By Novell Zwange – JOHANNESBURG – Dr. Ralf-P. Seippel, an art historian, has curated a historic photographic overview of South African culture and lifestyle from the 1950’s to the present day. Comprising mostly of black and white photography, this extensive touring exhibition gives insight into South Africa’s social, political and cultural aspects, as well as the economic situation and the struggle for survival in the mega-cities. It shows how South Africa has evolved into the modern nation we know today.
The exhibition which opens on 3 October 2010 – 11 January 2011at the Johannesburg Art Gallery, shows how South Africa is divided chronologically into three main time periods: 1950-1976 Apartheid, 1976-1994 Struggle and 1994-2010 Freedom.
Images by photographers including Bonile Bam, Jodi Bieber, Pierre Crocquet, David Goldblatt, Bob Gosani, George Hallett, Alf Kumalo, Ranjith Kally, Peter Magubane, Gideon Mendel, Santu Mofokeng, G.R. Naidoo, Cedric Nunn, Mikhael Subotzky, Andrew Tshabangu, Paul Weinberg and Gille de Vlieg, as well as those from DRUM Magazine whose names are today unknown, provide us with individual insights into life in South Africa over the past 60 years.
Photographs from the 50s and 60s published in DRUM tell the story of life in the period of Apartheid and reveal the naked truth of segregation, as well as documenting sports events, football stars and a night life full of jazz and dancing. Images from the 80s and 90s highlight brutal murders, demonstrations, the violence and brutality of imprisonment and the fight for freedom. Finally, photographers working in the 21st Century show a South Africa of recovery and immense development, democracy and freedom, alongside an understanding of the work still to be done and the inequalities that remain. In this new South Africa everyone can vote, there is freedom of speech and gender equality allows women to show their strengths.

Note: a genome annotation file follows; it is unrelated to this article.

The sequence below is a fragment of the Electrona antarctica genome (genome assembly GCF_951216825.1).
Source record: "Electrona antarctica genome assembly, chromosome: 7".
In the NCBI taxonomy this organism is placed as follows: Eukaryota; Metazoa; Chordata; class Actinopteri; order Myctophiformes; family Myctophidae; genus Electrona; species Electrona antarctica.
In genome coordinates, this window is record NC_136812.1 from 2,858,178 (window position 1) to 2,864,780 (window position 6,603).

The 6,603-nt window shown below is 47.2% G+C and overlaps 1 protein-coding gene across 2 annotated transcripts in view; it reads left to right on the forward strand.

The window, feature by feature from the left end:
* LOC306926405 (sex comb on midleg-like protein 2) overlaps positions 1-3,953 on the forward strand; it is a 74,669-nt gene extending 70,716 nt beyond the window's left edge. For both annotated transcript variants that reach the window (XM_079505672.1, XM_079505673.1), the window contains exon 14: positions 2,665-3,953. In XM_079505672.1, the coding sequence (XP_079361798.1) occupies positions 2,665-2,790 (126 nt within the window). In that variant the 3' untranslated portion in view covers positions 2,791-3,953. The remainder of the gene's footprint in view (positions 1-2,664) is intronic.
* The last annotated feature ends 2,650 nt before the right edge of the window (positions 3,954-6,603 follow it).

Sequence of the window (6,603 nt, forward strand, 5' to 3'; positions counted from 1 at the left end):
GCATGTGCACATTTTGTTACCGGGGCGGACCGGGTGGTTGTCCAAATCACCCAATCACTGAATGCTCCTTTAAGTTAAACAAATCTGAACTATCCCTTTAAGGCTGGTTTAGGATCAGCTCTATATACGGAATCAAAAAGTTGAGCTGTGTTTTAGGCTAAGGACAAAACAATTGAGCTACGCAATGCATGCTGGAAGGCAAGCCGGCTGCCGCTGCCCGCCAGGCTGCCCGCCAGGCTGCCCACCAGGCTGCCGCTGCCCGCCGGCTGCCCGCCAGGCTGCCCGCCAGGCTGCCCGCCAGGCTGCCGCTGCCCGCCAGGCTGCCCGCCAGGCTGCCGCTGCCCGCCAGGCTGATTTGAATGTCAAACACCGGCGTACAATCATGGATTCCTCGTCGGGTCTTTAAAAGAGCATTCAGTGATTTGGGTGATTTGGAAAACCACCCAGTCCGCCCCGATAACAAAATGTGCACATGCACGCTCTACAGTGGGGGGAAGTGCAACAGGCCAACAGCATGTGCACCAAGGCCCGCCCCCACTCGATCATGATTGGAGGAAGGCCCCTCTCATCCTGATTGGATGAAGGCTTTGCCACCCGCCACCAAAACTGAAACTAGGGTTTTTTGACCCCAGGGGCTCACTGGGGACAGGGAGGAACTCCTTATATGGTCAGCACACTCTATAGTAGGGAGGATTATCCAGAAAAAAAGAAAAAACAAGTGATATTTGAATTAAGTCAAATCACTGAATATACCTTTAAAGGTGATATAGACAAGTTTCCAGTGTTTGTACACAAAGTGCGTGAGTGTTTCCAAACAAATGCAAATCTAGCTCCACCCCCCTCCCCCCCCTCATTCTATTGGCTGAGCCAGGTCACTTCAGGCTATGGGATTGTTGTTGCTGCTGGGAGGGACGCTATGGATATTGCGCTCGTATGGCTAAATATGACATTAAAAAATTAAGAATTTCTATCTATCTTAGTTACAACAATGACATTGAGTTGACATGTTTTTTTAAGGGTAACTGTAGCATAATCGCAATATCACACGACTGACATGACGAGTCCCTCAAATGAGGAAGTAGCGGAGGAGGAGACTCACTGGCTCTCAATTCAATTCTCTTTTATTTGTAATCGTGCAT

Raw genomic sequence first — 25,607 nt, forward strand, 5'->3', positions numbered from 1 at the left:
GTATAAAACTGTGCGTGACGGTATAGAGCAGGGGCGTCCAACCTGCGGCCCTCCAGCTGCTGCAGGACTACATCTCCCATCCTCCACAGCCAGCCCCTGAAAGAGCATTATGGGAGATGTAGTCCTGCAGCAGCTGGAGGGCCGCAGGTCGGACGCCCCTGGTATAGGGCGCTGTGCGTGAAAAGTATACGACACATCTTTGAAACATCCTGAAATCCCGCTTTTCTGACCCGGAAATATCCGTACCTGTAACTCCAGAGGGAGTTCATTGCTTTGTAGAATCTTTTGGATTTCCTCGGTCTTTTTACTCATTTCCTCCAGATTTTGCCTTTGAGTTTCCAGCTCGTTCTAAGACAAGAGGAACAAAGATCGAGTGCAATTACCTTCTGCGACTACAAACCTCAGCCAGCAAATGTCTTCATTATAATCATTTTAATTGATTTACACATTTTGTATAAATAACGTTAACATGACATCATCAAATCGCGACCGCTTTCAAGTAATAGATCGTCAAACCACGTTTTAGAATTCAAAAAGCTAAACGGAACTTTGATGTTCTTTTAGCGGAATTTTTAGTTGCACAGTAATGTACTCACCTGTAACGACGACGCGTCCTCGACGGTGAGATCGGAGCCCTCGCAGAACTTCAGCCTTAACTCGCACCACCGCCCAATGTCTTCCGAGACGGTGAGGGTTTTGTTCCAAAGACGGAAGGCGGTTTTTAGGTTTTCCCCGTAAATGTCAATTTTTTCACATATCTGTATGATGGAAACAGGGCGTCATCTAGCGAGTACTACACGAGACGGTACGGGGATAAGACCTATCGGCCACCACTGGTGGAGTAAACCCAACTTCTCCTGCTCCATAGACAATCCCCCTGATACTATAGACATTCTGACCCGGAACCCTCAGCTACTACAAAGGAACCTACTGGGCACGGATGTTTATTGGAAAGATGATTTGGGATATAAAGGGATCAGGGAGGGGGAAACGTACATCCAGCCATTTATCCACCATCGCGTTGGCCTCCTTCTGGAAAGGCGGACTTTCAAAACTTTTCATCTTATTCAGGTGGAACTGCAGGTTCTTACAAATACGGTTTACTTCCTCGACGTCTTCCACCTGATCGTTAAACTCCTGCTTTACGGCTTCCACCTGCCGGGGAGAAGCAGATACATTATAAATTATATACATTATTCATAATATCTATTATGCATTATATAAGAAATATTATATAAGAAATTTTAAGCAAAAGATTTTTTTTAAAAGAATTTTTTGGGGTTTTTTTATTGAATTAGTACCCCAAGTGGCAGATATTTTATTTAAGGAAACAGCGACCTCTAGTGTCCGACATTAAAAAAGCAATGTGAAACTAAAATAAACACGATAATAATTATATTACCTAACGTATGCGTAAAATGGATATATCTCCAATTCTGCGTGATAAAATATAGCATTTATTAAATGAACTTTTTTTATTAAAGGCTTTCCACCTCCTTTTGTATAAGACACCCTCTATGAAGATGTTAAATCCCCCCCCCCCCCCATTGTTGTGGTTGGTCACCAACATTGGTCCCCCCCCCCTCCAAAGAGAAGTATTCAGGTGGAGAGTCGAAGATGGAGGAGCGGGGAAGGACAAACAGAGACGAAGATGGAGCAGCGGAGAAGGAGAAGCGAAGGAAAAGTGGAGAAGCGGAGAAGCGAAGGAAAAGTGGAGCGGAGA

Working in close co-operation with the BAHA Archive and South African Photographers, the exhibition opened in Germany at the Willy-Brandt-Haus, Berlin and the Museum Goch in May, and the Stadthaus, Ulm in June 2010. In South Africa, as well as showing at the Johannesburg Art Gallery, the exhibition will be on at the Pretoria Art Museum in March/April 2011.
The exhibition is accompanied by a German/English catalogue (160 pages) published by Hatje Cantz and edited by Delia Klask and Ralf Seippel. It features articles by Andries Oliphant, Luli Callinicos and Wiebke Ratzeburg.
The exhibition, sponsored by Daimler AG, will be opened by the Ambassador of Germany, Mr. Dieter W. Haller at the Johannesburg Art Gallery on Sunday 3 Oct at 4 pm.
The Johannesburg Art Gallery is located in Joubert Park with the entrance in King George Street (off Wolmarans or Smith depending on the direction that you are coming from).